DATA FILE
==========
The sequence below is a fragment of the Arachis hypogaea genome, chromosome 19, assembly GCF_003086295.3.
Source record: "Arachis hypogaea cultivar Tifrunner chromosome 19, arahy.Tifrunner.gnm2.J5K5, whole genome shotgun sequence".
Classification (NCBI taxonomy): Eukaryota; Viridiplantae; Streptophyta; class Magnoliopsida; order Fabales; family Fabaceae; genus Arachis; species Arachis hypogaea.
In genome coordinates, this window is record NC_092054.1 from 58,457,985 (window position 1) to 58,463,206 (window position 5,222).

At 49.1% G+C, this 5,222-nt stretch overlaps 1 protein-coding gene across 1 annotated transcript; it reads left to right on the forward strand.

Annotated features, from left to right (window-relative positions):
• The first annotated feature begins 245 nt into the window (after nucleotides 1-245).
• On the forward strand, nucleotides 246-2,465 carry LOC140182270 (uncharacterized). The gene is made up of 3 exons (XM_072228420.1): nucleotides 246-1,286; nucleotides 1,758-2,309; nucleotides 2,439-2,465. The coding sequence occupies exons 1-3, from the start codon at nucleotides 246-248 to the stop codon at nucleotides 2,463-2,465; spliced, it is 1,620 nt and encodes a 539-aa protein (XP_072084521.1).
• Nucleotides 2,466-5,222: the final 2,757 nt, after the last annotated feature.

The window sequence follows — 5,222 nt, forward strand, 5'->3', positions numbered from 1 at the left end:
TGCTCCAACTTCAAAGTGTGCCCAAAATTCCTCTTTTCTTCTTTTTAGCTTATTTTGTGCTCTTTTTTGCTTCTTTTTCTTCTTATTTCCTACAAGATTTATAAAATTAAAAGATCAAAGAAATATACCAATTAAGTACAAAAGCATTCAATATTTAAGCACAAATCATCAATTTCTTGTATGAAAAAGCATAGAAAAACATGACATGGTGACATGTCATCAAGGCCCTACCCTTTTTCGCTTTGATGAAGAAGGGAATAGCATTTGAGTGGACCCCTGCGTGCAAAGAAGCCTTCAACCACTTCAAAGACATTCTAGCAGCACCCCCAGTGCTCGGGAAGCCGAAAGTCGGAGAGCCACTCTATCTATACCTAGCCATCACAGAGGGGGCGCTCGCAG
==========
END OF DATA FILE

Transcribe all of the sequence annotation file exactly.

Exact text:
The sequence below is a fragment of the Arachis hypogaea genome, chromosome 19, assembly GCF_003086295.3.
Source record: "Arachis hypogaea cultivar Tifrunner chromosome 19, arahy.Tifrunner.gnm2.J5K5, whole genome shotgun sequence".
Classification (NCBI taxonomy): Eukaryota; Viridiplantae; Streptophyta; class Magnoliopsida; order Fabales; family Fabaceae; genus Arachis; species Arachis hypogaea.
In genome coordinates, this window is record NC_092054.1 from 58,457,985 (window position 1) to 58,463,206 (window position 5,222).

At 49.1% G+C, this 5,222-nt stretch overlaps 1 protein-coding gene across 1 annotated transcript; it reads left to right on the forward strand.

Annotated features, from left to right (window-relative positions):
• The first annotated feature begins 245 nt into the window (after nucleotides 1-245).
• On the forward strand, nucleotides 246-2,465 carry LOC140182270 (uncharacterized). The gene is made up of 3 exons (XM_072228420.1): nucleotides 246-1,286; nucleotides 1,758-2,309; nucleotides 2,439-2,465. The coding sequence occupies exons 1-3, from the start codon at nucleotides 246-248 to the stop codon at nucleotides 2,463-2,465; spliced, it is 1,620 nt and encodes a 539-aa protein (XP_072084521.1).
• Nucleotides 2,466-5,222: the final 2,757 nt, after the last annotated feature.

The window sequence follows — 5,222 nt, forward strand, 5'->3', positions numbered from 1 at the left end:
TGCTCCAACTTCAAAGTGTGCCCAAAATTCCTCTTTTCTTCTTTTTAGCTTATTTTGTGCTCTTTTTTGCTTCTTTTTCTTCTTATTTCCTACAAGATTTATAAAATTAAAAGATCAAAGAAATATACCAATTAAGTACAAAAGCATTCAATATTTAAGCACAAATCATCAATTTCTTGTATGAAAAAGCATAGAAAAACATGACATGGTGACATGTCATCAAGGCCCTACCCTTTTTCGCTTTGATGAAGAAGGGAATAGCATTTGAGTGGACCCCTGCGTGCAAAGAAGCCTTCAACCACTTCAAAGACATTCTAGCAGCACCCCCAGTGCTCGGGAAGCCGAAAGTCGGAGAGCCACTCTATCTATACCTAGCCATCACAGAGGGGGCGCTCGCAG